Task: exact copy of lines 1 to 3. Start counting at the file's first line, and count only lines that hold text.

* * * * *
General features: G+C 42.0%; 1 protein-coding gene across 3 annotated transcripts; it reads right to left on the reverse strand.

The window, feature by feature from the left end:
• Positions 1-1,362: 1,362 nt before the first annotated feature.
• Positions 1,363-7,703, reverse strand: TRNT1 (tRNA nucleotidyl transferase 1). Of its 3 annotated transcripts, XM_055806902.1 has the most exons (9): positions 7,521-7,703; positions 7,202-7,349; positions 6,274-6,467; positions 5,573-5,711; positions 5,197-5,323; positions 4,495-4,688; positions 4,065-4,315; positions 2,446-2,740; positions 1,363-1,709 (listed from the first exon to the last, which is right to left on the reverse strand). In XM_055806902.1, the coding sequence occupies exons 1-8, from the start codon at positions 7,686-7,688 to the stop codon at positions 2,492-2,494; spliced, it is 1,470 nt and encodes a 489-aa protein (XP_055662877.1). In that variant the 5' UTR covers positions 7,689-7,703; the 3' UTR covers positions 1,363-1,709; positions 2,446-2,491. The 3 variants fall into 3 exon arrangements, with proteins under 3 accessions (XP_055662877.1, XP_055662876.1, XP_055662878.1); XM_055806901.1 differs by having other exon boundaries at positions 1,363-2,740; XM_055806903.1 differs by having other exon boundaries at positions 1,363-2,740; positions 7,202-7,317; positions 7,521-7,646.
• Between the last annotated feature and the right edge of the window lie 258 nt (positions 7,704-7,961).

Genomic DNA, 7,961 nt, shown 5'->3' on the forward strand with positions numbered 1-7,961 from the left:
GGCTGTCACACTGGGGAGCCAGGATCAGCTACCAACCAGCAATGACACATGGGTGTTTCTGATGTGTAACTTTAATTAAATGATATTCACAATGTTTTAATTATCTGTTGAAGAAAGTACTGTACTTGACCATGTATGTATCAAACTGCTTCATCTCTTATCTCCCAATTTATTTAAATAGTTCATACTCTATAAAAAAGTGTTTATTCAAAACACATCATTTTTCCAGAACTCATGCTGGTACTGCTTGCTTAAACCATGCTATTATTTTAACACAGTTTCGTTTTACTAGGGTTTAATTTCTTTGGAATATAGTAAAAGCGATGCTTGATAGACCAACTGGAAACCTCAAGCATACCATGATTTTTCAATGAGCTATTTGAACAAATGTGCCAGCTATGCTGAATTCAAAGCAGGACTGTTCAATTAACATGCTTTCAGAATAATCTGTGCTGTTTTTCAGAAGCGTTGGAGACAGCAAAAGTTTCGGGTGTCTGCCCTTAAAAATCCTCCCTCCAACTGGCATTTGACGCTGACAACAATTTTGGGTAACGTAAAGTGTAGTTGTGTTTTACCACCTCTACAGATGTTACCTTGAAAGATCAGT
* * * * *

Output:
General features: G+C 42.0%; 1 protein-coding gene across 3 annotated transcripts; it reads right to left on the reverse strand.

The window, feature by feature from the left end:
• Positions 1-1,362: 1,362 nt before the first annotated feature.